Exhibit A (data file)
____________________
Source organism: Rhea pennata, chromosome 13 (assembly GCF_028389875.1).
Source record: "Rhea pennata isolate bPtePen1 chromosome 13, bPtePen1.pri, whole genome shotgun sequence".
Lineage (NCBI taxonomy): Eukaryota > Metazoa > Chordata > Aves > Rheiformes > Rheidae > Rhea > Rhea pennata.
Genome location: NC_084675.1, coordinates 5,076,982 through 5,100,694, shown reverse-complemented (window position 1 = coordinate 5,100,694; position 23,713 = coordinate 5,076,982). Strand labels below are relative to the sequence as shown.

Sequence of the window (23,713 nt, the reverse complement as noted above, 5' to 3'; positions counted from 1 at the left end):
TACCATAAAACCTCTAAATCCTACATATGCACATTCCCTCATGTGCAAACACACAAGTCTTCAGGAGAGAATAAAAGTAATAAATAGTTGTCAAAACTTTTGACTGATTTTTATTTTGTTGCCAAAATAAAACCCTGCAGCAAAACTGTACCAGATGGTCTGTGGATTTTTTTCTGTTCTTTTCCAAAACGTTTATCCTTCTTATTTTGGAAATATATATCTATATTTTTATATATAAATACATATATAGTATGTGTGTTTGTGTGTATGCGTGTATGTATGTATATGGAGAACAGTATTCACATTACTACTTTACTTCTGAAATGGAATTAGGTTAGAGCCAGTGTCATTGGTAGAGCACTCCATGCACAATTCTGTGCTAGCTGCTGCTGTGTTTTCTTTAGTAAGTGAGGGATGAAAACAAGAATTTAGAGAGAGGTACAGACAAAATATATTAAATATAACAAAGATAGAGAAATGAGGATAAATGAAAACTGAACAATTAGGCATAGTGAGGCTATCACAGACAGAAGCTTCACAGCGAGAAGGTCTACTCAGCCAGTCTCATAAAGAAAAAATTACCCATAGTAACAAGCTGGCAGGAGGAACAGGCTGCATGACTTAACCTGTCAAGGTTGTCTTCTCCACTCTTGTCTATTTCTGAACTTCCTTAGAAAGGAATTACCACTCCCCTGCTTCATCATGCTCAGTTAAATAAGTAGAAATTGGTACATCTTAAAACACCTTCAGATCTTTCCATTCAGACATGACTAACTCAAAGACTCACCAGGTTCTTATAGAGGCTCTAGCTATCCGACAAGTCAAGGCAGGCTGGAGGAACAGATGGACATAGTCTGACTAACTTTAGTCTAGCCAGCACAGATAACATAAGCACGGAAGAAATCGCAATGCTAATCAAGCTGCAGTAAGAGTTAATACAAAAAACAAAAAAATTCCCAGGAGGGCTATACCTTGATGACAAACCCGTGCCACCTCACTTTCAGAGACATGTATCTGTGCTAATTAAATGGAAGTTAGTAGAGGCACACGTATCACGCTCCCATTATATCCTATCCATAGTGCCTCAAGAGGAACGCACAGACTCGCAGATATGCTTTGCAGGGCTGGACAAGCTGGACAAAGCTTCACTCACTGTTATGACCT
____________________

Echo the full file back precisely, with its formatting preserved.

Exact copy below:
Source organism: Rhea pennata, chromosome 13 (assembly GCF_028389875.1).
Source record: "Rhea pennata isolate bPtePen1 chromosome 13, bPtePen1.pri, whole genome shotgun sequence".
Lineage (NCBI taxonomy): Eukaryota > Metazoa > Chordata > Aves > Rheiformes > Rheidae > Rhea > Rhea pennata.
Genome location: NC_084675.1, coordinates 5,076,982 through 5,100,694, shown reverse-complemented (window position 1 = coordinate 5,100,694; position 23,713 = coordinate 5,076,982). Strand labels below are relative to the sequence as shown.

Sequence of the window (23,713 nt, the reverse complement as noted above, 5' to 3'; positions counted from 1 at the left end):
TACCATAAAACCTCTAAATCCTACATATGCACATTCCCTCATGTGCAAACACACAAGTCTTCAGGAGAGAATAAAAGTAATAAATAGTTGTCAAAACTTTTGACTGATTTTTATTTTGTTGCCAAAATAAAACCCTGCAGCAAAACTGTACCAGATGGTCTGTGGATTTTTTTCTGTTCTTTTCCAAAACGTTTATCCTTCTTATTTTGGAAATATATATCTATATTTTTATATATAAATACATATATAGTATGTGTGTTTGTGTGTATGCGTGTATGTATGTATATGGAGAACAGTATTCACATTACTACTTTACTTCTGAAATGGAATTAGGTTAGAGCCAGTGTCATTGGTAGAGCACTCCATGCACAATTCTGTGCTAGCTGCTGCTGTGTTTTCTTTAGTAAGTGAGGGATGAAAACAAGAATTTAGAGAGAGGTACAGACAAAATATATTAAATATAACAAAGATAGAGAAATGAGGATAAATGAAAACTGAACAATTAGGCATAGTGAGGCTATCACAGACAGAAGCTTCACAGCGAGAAGGTCTACTCAGCCAGTCTCATAAAGAAAAAATTACCCATAGTAACAAGCTGGCAGGAGGAACAGGCTGCATGACTTAACCTGTCAAGGTTGTCTTCTCCACTCTTGTCTATTTCTGAACTTCCTTAGAAAGGAATTACCACTCCCCTGCTTCATCATGCTCAGTTAAATAAGTAGAAATTGGTACATCTTAAAACACCTTCAGATCTTTCCATTCAGACATGACTAACTCAAAGACTCACCAGGTTCTTATAGAGGCTCTAGCTATCCGACAAGTCAAGGCAGGCTGGAGGAACAGATGGACATAGTCTGACTAACTTTAGTCTAGCCAGCACAGATAACATAAGCACGGAAGAAATCGCAATGCTAATCAAGCTGCAGTAAGAGTTAATACAAAAAACAAAAAAATTCCCAGGAGGGCTATACCTTGATGACAAACCCGTGCCACCTCACTTTCAGAGACATGTATCTGTGCTAATTAAATGGAAGTTAGTAGAGGCACACGTATCACGCTCCCATTATATCCTATCCATAGTGCCTCAAGAGGAACGCACAGACTCGCAGATATGCTTTGCAGGGCTGGACAAGCTGGACAAAGCTTCACTCACTGTTATGACCT